In another life Thropp trained and became a fully qualified electrician he decided to make his safety checks before the big Christmas light switched on to ensure that the night will go off with a spectacular festive bang.
Thropps sixty minute monologue tackles the loneliness of his situation, anger at being downgraded and dictated to by a “nobody” stars manager, and consumed with grief at losing the love of his life. The storyline gently draws you in before delivering a powerful punch!
Please note this production comes with a trigger warning and there are certain attitudes and references throughout the performance that might cause offence to some audience members.
Tonight Saturday 21st January 2023 is the last night of this run. However, there are plans to take it to the Edinburgh Fringe in August 2023. For further information on upcoming productions at the Drayton Arms Theatre in West Brompton please use the link below.
George Takei headlines the moving Broadway Musical Allegiance at Charing Cross Theatre. Based on the book by Marc Acito. Elements of the story are from the life experiences of Takei while he was growing up, the events that take place in Allegiance are not biographical although they are based on another family’s experience in the same camp as Takei’s family.
Sam Kimura (George Takei) has been estranged from his family for over fifty years. The news of his sister’s death and a delivery of a mystery envelope forces Sam to revisit a part of his life that he had suppressed for all those years.
The stage comes to life as the cast brings Kimura’s memories to life and we have the privilege of watching the events that shaped the man and caused the deep family and cultural divide. Telly Leung steps into the role of younger Sam Kimura as the family’s past unfolds and has shaped the future Sams response to the letter delivered.
In 1941 America all residents of Japanese descent were automatically classed as “enemies of the state” after Japan attacks Pearl Harbour. The descendants are forcibly removed and held in camps to keep America “safe” for an undisclosed amount of time. These families had made America their home, the inhumane actions divided the community. To show their “Allegiance” to the USA it’s decided that a questionnaire is distributed to the camps. Seeing some of the men signing up to fight as American citizens and others refusing to.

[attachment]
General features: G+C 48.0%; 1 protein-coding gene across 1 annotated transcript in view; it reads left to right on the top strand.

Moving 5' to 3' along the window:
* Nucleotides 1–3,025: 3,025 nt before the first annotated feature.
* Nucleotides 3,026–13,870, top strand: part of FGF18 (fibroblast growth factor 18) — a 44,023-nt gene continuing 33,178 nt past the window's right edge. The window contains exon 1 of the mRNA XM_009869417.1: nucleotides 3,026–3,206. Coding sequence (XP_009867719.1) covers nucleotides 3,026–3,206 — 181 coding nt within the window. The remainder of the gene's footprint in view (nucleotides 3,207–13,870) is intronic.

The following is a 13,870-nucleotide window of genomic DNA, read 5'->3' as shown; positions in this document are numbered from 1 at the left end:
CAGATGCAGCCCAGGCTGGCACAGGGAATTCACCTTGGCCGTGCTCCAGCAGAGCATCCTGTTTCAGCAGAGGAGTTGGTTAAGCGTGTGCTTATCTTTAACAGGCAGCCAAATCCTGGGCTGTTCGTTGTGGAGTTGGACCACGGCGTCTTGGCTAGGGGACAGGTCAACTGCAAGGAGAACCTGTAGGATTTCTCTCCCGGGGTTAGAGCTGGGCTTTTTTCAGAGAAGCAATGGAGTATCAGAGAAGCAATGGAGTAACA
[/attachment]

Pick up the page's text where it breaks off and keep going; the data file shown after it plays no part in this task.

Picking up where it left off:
Kei Kimura (Aynrand Ferrer) plays Sam’s sister is an incredible actor with a voice to match. Her stage presence and compassion for her whole family are extremely moving. When she argues with Sam about her husband upon his return from war it left me with a lump in my throat.
During one scene the camp is engulfed by a terrible sandstorm. The effects are incredibly realistic and for a moment through suspension of disbelief, I felt I was witnessing an actual event. Extremely moving to watch the cast trying to escape out of the sand before being overcome by it and choking.
Tara Overfield Wilkinson’s choreographer and director are flawless. From the train formation journey to the camps, numerous uplifting musical routines, and harrowing battlefield scenes. I fail to see that anyone couldn’t be moved by the roller coaster of emotions played out in Allegiance.
Leung has been brilliantly cast, his bone structure, mannerisms, and smile resemble Takei in his younger days aboard the Starship Enterprise. Making the step back in time to the younger Sam believable.
History isn’t meant to be comfortable or edited. Bringing one of the misjudged and darker sides of American History to the stage in a musical format has been sensitively worked and presented to allow audiences to understand the cost on humanity and innocent people.
Allegiance will be one of the musicals that leaves a lasting memory for all the right reasons. Running until April 8th there’s plenty of time to catch a performance and catch this legendary actor on stage.
For more information on Allegiance and future productions at the Charing Cross Theatre please use the link below.
Director Barletta Sher brings 1913 London to life through My Fair Lady in the touring production of the same name. Based on George Bernard Shaw”s novel Pygmalion. The story is based upon Eliza Dooliittlle’s quick rise through the classes as an experiment devised by Professor Henry Higgins.
Charlotte Kennedy in the role of Eliza Doolittle combines the brash street dialect we are first introduced to, into the lady accepted by the Royal Court. Kennedy’s performance is flawless, with poise charm, and the most incredible voice during her solo singing performances.
Professor Hanry Higgins (Michael D. Xavier) the well-to-do scientist chooses Eliza from a crowd of street “gutter snipes” for a social experiment. Professor wants to prove that he can turn Eliza from a common talking flower seller into a lady fit to be presented at the Royal Court. However, no thought or consideration has been given to what will happen to her after he has proved his theory.